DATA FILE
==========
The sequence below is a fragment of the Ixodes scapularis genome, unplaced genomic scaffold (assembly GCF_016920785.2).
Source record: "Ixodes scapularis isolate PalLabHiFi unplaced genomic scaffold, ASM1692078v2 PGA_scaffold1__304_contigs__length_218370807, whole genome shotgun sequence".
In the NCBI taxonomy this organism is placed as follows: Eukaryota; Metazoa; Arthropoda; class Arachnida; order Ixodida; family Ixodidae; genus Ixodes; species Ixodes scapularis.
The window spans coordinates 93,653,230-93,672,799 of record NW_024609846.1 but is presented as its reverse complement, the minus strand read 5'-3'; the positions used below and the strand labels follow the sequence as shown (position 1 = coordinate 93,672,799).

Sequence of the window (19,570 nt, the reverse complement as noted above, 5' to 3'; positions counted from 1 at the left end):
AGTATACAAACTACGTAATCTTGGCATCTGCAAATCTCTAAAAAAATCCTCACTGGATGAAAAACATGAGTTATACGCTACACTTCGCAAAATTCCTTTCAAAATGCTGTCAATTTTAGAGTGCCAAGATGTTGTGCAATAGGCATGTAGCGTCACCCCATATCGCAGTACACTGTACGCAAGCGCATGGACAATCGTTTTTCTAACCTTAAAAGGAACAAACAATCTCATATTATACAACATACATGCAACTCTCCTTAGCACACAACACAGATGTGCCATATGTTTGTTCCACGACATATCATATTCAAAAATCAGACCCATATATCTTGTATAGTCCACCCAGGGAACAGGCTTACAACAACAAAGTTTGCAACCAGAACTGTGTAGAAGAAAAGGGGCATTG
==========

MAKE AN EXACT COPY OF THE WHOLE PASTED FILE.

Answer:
The sequence below is a fragment of the Ixodes scapularis genome, unplaced genomic scaffold (assembly GCF_016920785.2).
Source record: "Ixodes scapularis isolate PalLabHiFi unplaced genomic scaffold, ASM1692078v2 PGA_scaffold1__304_contigs__length_218370807, whole genome shotgun sequence".
In the NCBI taxonomy this organism is placed as follows: Eukaryota; Metazoa; Arthropoda; class Arachnida; order Ixodida; family Ixodidae; genus Ixodes; species Ixodes scapularis.
The window spans coordinates 93,653,230-93,672,799 of record NW_024609846.1 but is presented as its reverse complement, the minus strand read 5'-3'; the positions used below and the strand labels follow the sequence as shown (position 1 = coordinate 93,672,799).

Sequence of the window (19,570 nt, the reverse complement as noted above, 5' to 3'; positions counted from 1 at the left end):
AGTATACAAACTACGTAATCTTGGCATCTGCAAATCTCTAAAAAAATCCTCACTGGATGAAAAACATGAGTTATACGCTACACTTCGCAAAATTCCTTTCAAAATGCTGTCAATTTTAGAGTGCCAAGATGTTGTGCAATAGGCATGTAGCGTCACCCCATATCGCAGTACACTGTACGCAAGCGCATGGACAATCGTTTTTCTAACCTTAAAAGGAACAAACAATCTCATATTATACAACATACATGCAACTCTCCTTAGCACACAACACAGATGTGCCATATGTTTGTTCCACGACATATCATATTCAAAAATCAGACCCATATATCTTGTATAGTCCACCCAGGGAACAGGCTTACAACAACAAAGTTTGCAACCAGAACTGTGTAGAAGAAAAGGGGCATTG